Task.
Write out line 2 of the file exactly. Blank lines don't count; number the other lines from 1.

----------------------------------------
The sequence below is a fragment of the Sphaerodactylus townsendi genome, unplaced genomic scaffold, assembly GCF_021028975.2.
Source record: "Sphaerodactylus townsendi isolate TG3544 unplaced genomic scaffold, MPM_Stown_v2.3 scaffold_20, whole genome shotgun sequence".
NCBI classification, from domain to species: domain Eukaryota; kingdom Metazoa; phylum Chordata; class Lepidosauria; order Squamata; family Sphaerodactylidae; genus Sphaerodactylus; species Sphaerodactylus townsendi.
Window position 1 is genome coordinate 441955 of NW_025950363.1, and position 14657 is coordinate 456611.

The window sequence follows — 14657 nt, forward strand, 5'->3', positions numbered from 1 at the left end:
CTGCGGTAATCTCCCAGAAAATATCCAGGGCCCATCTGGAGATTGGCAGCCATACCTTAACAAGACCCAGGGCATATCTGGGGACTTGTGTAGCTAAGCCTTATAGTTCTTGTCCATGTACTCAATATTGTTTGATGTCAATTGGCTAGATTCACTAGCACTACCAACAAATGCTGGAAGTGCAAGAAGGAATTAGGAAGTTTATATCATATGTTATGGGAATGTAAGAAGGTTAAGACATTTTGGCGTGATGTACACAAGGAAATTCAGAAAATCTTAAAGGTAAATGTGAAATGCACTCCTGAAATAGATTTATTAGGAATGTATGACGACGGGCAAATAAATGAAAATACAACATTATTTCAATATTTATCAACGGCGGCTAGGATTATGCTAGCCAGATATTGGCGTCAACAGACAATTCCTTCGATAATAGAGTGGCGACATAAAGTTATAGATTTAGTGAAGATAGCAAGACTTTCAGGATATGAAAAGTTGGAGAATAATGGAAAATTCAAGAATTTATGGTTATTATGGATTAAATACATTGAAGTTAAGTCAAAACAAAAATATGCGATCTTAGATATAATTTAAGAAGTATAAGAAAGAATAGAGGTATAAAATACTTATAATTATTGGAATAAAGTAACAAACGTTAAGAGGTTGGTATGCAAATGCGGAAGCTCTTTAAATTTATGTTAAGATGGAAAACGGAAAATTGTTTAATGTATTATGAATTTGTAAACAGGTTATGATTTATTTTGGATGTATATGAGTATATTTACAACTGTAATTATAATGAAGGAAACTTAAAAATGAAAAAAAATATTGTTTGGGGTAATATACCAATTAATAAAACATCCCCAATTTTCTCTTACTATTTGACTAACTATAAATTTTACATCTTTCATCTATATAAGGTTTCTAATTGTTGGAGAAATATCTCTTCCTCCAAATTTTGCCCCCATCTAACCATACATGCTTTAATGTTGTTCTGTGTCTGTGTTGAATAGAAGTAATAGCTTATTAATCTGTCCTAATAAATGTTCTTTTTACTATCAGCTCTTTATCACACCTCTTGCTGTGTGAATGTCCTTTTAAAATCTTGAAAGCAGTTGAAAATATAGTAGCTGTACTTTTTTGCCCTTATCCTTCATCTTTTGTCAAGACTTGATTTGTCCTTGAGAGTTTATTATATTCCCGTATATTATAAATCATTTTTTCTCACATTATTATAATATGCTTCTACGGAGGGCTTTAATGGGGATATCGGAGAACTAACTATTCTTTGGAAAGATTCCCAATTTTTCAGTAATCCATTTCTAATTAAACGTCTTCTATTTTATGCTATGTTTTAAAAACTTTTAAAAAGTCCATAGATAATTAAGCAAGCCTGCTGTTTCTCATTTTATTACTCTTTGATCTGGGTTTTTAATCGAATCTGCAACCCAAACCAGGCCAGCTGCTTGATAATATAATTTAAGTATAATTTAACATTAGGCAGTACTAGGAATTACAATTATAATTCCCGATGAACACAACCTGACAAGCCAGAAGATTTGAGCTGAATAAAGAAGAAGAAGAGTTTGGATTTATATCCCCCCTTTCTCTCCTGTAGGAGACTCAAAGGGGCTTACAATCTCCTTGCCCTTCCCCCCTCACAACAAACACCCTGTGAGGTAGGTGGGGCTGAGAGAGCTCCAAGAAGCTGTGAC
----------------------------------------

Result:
Source record: "Sphaerodactylus townsendi isolate TG3544 unplaced genomic scaffold, MPM_Stown_v2.3 scaffold_20, whole genome shotgun sequence".